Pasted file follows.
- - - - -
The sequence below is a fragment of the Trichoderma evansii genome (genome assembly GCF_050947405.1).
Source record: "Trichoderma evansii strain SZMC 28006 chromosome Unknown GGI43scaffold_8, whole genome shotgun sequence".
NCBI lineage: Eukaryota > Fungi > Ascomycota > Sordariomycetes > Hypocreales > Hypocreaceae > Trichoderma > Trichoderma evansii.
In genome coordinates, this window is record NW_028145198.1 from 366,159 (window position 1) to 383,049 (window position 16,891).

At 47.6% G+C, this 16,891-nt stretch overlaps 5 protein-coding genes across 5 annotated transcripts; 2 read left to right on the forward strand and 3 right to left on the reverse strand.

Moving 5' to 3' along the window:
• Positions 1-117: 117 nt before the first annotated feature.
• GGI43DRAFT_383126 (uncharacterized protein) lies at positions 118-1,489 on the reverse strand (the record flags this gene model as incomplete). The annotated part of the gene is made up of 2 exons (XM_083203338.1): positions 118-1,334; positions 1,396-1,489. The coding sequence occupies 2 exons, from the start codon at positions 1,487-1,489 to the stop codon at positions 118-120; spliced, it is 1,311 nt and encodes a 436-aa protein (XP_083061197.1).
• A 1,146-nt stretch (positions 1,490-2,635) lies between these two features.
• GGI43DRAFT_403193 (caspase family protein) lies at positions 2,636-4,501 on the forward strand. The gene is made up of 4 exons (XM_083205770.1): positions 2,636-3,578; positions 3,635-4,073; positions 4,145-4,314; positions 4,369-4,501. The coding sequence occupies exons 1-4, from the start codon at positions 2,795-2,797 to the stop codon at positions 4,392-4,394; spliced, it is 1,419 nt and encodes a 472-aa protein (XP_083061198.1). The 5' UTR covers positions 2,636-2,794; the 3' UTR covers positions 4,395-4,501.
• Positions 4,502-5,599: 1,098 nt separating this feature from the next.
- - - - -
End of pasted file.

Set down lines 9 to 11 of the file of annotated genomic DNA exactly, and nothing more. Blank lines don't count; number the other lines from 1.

• A 1,146-nt stretch (positions 1,490-2,635) lies between these two features.
• GGI43DRAFT_403193 (caspase family protein) lies at positions 2,636-4,501 on the forward strand. The gene is made up of 4 exons (XM_083205770.1): positions 2,636-3,578; positions 3,635-4,073; positions 4,145-4,314; positions 4,369-4,501. The coding sequence occupies exons 1-4, from the start codon at positions 2,795-2,797 to the stop codon at positions 4,392-4,394; spliced, it is 1,419 nt and encodes a 472-aa protein (XP_083061198.1). The 5' UTR covers positions 2,636-2,794; the 3' UTR covers positions 4,395-4,501.
• Positions 4,502-5,599: 1,098 nt separating this feature from the next.